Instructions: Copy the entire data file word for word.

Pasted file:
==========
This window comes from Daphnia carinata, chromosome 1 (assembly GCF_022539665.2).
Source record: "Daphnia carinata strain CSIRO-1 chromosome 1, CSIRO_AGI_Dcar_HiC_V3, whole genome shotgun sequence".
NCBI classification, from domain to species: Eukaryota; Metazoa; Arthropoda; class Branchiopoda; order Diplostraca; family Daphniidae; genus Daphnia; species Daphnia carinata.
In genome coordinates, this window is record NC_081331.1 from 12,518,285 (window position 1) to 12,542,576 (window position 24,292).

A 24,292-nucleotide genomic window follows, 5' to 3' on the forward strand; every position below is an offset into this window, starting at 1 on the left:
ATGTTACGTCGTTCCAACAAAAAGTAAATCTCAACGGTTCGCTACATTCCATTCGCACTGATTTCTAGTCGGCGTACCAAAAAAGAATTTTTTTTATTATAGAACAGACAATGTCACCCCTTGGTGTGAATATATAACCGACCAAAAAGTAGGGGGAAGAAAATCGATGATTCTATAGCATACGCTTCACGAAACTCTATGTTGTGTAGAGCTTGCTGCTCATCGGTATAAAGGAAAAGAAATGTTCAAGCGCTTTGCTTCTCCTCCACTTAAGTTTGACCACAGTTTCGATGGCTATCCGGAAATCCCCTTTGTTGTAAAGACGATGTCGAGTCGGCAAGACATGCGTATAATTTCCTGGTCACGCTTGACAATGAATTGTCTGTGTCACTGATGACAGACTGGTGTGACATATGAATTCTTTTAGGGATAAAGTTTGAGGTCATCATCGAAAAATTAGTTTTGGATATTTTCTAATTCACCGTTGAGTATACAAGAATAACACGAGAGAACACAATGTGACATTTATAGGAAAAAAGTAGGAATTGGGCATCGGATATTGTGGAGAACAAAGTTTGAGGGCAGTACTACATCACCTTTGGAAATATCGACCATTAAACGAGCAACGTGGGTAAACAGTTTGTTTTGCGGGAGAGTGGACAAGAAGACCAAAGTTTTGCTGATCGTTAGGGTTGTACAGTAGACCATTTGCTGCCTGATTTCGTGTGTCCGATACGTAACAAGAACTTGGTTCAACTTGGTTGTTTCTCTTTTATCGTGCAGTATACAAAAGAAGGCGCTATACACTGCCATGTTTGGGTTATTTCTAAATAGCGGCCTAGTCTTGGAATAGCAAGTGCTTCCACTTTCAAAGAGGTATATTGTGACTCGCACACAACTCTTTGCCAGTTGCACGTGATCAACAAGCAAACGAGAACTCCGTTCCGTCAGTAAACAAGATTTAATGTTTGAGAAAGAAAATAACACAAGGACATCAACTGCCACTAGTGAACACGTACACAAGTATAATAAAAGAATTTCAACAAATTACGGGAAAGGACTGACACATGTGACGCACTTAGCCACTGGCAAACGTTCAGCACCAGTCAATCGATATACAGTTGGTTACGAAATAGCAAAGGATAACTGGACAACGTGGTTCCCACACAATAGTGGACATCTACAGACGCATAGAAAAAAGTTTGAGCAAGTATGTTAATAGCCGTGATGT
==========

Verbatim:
This window comes from Daphnia carinata, chromosome 1 (assembly GCF_022539665.2).
Source record: "Daphnia carinata strain CSIRO-1 chromosome 1, CSIRO_AGI_Dcar_HiC_V3, whole genome shotgun sequence".
NCBI classification, from domain to species: Eukaryota; Metazoa; Arthropoda; class Branchiopoda; order Diplostraca; family Daphniidae; genus Daphnia; species Daphnia carinata.
In genome coordinates, this window is record NC_081331.1 from 12,518,285 (window position 1) to 12,542,576 (window position 24,292).

A 24,292-nucleotide genomic window follows, 5' to 3' on the forward strand; every position below is an offset into this window, starting at 1 on the left:
ATGTTACGTCGTTCCAACAAAAAGTAAATCTCAACGGTTCGCTACATTCCATTCGCACTGATTTCTAGTCGGCGTACCAAAAAAGAATTTTTTTTATTATAGAACAGACAATGTCACCCCTTGGTGTGAATATATAACCGACCAAAAAGTAGGGGGAAGAAAATCGATGATTCTATAGCATACGCTTCACGAAACTCTATGTTGTGTAGAGCTTGCTGCTCATCGGTATAAAGGAAAAGAAATGTTCAAGCGCTTTGCTTCTCCTCCACTTAAGTTTGACCACAGTTTCGATGGCTATCCGGAAATCCCCTTTGTTGTAAAGACGATGTCGAGTCGGCAAGACATGCGTATAATTTCCTGGTCACGCTTGACAATGAATTGTCTGTGTCACTGATGACAGACTGGTGTGACATATGAATTCTTTTAGGGATAAAGTTTGAGGTCATCATCGAAAAATTAGTTTTGGATATTTTCTAATTCACCGTTGAGTATACAAGAATAACACGAGAGAACACAATGTGACATTTATAGGAAAAAAGTAGGAATTGGGCATCGGATATTGTGGAGAACAAAGTTTGAGGGCAGTACTACATCACCTTTGGAAATATCGACCATTAAACGAGCAACGTGGGTAAACAGTTTGTTTTGCGGGAGAGTGGACAAGAAGACCAAAGTTTTGCTGATCGTTAGGGTTGTACAGTAGACCATTTGCTGCCTGATTTCGTGTGTCCGATACGTAACAAGAACTTGGTTCAACTTGGTTGTTTCTCTTTTATCGTGCAGTATACAAAAGAAGGCGCTATACACTGCCATGTTTGGGTTATTTCTAAATAGCGGCCTAGTCTTGGAATAGCAAGTGCTTCCACTTTCAAAGAGGTATATTGTGACTCGCACACAACTCTTTGCCAGTTGCACGTGATCAACAAGCAAACGAGAACTCCGTTCCGTCAGTAAACAAGATTTAATGTTTGAGAAAGAAAATAACACAAGGACATCAACTGCCACTAGTGAACACGTACACAAGTATAATAAAAGAATTTCAACAAATTACGGGAAAGGACTGACACATGTGACGCACTTAGCCACTGGCAAACGTTCAGCACCAGTCAATCGATATACAGTTGGTTACGAAATAGCAAAGGATAACTGGACAACGTGGTTCCCACACAATAGTGGACATCTACAGACGCATAGAAAAAAGTTTGAGCAAGTATGTTAATAGCCGTGATGT